Oh yes, it is that time of the year again– a wondrous time when nerds and geeks and normal people alike congregate at what has grown to become one of the biggest video game conventions to date. While E3 is known to be the largest expo geared towards video games, the people behind E3 have made it much more exclusive to the press. PAX (Penny Arcade Expo) has filled in that gap for gamers. Not to mention that since 2010, Penny Arcade has gone from having one annual expo, to having the expo occur twice every year! The main “Prime” conference is held late August to early September in Seattle, WA while their newest conference known as PAX East is held right here in Boston, MA.
However, the true question is whether or not PAX losing steam or not? Looking at the graph above we can see the natural spikes that happen around conference time, however, it seems as if they’re slowly losing their hype year-over-year. Yet, ironically, each year both PAX Prime and PAX East sell out well before the expo’s date, meaning that regardless of their site’s declining numbers, the two conventions must be doing something right.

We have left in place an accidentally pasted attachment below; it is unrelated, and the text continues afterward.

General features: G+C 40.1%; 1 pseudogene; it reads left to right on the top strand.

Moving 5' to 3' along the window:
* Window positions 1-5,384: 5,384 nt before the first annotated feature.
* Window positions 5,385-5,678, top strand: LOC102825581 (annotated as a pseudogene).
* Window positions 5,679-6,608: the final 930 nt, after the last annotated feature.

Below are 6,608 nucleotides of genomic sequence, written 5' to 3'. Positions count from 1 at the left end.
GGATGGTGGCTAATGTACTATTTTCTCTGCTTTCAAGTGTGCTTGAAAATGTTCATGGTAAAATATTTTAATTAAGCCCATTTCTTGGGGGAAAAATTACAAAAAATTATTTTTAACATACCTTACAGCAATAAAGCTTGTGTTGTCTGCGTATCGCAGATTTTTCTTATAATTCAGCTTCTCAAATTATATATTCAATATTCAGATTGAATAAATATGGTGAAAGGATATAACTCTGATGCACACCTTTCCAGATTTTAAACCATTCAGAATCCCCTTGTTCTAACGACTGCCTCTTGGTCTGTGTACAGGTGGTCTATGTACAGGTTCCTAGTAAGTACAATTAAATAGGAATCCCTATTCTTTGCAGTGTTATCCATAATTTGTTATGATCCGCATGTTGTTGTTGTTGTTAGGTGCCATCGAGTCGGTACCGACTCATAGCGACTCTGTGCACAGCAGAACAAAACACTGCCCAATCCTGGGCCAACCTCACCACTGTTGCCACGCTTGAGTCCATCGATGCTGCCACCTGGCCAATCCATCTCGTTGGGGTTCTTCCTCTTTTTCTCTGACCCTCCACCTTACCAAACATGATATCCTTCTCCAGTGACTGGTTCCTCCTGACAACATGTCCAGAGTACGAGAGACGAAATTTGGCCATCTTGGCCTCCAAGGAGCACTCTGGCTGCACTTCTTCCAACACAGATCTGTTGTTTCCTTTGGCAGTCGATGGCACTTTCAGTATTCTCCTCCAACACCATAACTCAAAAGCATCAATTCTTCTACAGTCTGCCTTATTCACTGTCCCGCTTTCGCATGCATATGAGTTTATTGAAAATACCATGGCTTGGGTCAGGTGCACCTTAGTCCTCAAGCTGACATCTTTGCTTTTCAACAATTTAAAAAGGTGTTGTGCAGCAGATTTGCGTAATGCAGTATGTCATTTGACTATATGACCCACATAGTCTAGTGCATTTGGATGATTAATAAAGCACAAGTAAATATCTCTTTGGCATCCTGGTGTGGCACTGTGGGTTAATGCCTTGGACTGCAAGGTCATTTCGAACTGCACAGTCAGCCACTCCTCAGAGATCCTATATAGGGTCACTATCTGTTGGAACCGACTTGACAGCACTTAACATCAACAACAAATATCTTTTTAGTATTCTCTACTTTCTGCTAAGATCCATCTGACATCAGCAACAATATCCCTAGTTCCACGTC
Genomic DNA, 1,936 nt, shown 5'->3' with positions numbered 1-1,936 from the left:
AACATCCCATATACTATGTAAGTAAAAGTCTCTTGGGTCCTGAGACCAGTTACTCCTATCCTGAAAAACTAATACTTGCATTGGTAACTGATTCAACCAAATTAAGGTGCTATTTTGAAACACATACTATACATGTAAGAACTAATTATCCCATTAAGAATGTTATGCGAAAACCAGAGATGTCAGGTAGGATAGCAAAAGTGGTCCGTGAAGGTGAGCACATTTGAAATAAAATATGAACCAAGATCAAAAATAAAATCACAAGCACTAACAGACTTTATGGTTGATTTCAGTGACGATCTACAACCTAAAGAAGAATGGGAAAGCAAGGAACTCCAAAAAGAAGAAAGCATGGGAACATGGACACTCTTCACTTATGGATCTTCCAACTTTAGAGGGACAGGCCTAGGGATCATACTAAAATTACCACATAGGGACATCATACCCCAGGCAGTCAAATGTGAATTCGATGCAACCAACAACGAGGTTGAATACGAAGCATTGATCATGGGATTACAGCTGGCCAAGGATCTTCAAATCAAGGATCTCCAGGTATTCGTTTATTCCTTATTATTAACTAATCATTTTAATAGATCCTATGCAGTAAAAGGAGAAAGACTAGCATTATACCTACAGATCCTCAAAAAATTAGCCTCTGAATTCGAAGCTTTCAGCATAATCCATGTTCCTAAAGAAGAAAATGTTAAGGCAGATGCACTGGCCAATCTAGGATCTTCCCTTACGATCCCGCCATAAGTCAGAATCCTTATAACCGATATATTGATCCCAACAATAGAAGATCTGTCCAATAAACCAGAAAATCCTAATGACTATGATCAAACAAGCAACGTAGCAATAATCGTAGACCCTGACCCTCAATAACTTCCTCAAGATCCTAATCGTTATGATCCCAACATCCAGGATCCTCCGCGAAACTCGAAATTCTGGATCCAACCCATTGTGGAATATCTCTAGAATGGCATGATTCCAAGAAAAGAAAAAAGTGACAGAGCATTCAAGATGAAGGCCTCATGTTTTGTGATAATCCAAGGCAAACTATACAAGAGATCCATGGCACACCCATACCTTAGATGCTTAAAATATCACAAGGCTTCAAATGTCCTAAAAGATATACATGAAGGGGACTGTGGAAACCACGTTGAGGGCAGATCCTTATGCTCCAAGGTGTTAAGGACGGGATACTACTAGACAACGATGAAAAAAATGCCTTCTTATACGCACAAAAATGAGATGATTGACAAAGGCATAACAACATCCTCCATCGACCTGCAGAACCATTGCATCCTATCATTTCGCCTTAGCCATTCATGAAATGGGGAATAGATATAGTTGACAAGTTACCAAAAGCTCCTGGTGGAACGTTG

Comparing PAX to E3’s traffic (above), we can see that PAX still has some ground to fill if it ever wants to ride with its big brother, but hey, at least the casual gamer can get into the PAX convention for a reasonable price. However, that’s not to say that Penny Arcade as a whole is going downhill. Conversely, if we add Penny Arcade’s main site to the comparison (below) we can see that their traffic trumps E3’s site by a fairly sizable spread.
Either way, I’m definitely looking forward to PAX East, and so are the 4-5 friends I have traveling to go to the convention as well. Even some friends from Calgary, Alberta CA are coming to visit me and attend the convention. I’ll be sure to charge my camera as I’m looking forward to seeing the ridiculous (and questionable) costumes that people wear to the convention. Oh the life of a gamer…
Matt Wilson is the UI/Graphic Designer at Compete.com. Matt is responsible for managing the visual design for the company, working with both the product and marketing teams. Before Matt joined the Compete Team he and his friends founded their own company, Parallel LLC, which worked primarily (but not solely) with the major record labels. Matt hopes to one day become a creative director and/or a skydiving instructor. Connect with Matt on LinkedIn at email@example.com.